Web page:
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Sci. Signal., 14 April 2009
Vol. 2, Issue 66, p. ec134
[DOI: 10.1126/scisignal.266ec134]

EDITORS' CHOICE

RNA Signals RNases Signal Stress

L. Bryan Ray

Science, Science Signaling, AAAS, Washington, DC 20005, USA

Two papers have identified a signaling function for RNase molecules in protecting cells from stress. Yamasaki et al. studied regulation of protein translation in the human U2OS osteosarcoma cell line. During stress, translation is inhibited through phosphorylation of eukaryotic translation initiation factor 2A (eIF2A). But Yamasaki et al. wanted to explain observations that some regulation of eIF2A is retained in cells expressing a mutant eIF2A missing the site of regulated phosphorylation. They found that cells exposed to oxidative stress or other stresses showed accumulation of RNA molecules derived from cleavage of tRNA. Angiogenin is a secreted ribonuclease that has been implicated in tumor formation through its effects to promote formation of blood vessels. Because angiogenin can selectively cleave tRNA, Yamasaki et al. used siRNA to deplete cells of angiogenin and found that such treatment inhibited stress-induced cleavage of tRNA. Similar depletion of RNH1 (ribonuclease or angiogenin inhibitor 1), an inhibitor of angiogenin, increased stress-induced production of the cleaved tRNA. Treatment of cells with recombinant angiogenin or transfection of them with tRNA fragments both inhibited protein synthesis. Thus, the authors conclude that cleavage of tRNA contributes to regulation of protein synthesis during stress and that stressed cells may signal to neighboring cells by secretion of angiogenin. Yeast cells also cleave tRNA when exposed to oxidative stress, and Thompson and Parker wanted to identify the RNase that accounted for this effect. Strains lacking the RNase Rny1p lost the tRNA cleavage response to oxidative stress. The authors tagged Rny1p with green fluorescent protein and showed that the labeled protein was released from the vacuole into the cytoplasm in response to oxidative stress. Overexpression of Rny1p caused apoptosis in yeast cells, and deletion of the RNY1 gene inhibited apoptosis in yeast mutants especially susceptible to apoptosis in response to stress. But Rny1p must do more than cleave tRNAs, because the effect of Rny1p to promote cell death was retained by mutants that lacked catalytic activity. Intriguingly, the human ortholog of Rny1p, RNASET2, has tumor-suppressing activity that is independent of its catalytic activity. Thus, Thompson and Parker suggest that release of Rny1 from the vacuole in response to stress (analogous in some ways to release of cytochrome c from mitochondria, which promotes apoptosis) has two effects: It causes cleavage of tRNA in the cytoplasm and presumably acts in some other way to influence signaling pathways controlling growth and cell death. In mammalian cells, the distinct RNase angiogenin appears to provide the former function, but the activity-independent effects may be related to the tumor-suppressive effects of Rny1’s ortholog, RNASET2.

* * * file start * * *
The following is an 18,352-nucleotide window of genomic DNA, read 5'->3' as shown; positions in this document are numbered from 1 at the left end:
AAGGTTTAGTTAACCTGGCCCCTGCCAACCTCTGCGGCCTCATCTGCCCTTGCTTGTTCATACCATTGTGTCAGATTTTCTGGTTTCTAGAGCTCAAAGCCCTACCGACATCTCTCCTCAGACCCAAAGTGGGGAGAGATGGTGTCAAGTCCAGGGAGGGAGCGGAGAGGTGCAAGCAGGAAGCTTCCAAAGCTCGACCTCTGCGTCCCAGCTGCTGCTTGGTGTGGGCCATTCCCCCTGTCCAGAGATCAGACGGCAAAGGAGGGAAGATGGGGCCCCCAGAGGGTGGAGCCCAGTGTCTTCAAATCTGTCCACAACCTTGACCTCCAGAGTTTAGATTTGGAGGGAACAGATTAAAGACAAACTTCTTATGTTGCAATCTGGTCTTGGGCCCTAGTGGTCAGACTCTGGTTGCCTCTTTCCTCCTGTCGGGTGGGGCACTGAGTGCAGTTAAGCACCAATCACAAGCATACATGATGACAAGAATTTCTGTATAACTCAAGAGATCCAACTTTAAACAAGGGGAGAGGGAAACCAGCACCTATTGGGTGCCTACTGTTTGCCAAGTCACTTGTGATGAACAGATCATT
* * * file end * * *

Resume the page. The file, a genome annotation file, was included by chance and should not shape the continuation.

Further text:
D. M. Thompson, R. Parker, The RNase Rny1p cleaves tRNAs and promotes cell death during oxidative stress in Saccharomyces cerevisiae. J. Cell Biol. 185, 43–50 (2009). [Abstract] [Full Text]

S. Yamasaki, P. Ivanov, G.-f. Hu, P. Anderson, Angiogenin cleaves tRNA and promotes stress-induced translational repression. J. Cell Biol. 185, 35–42 (2009). [Abstract] [Full Text]

Citation: L. B. Ray, RNases Signal Stress. Sci. Signal. 2, ec134 (2009).


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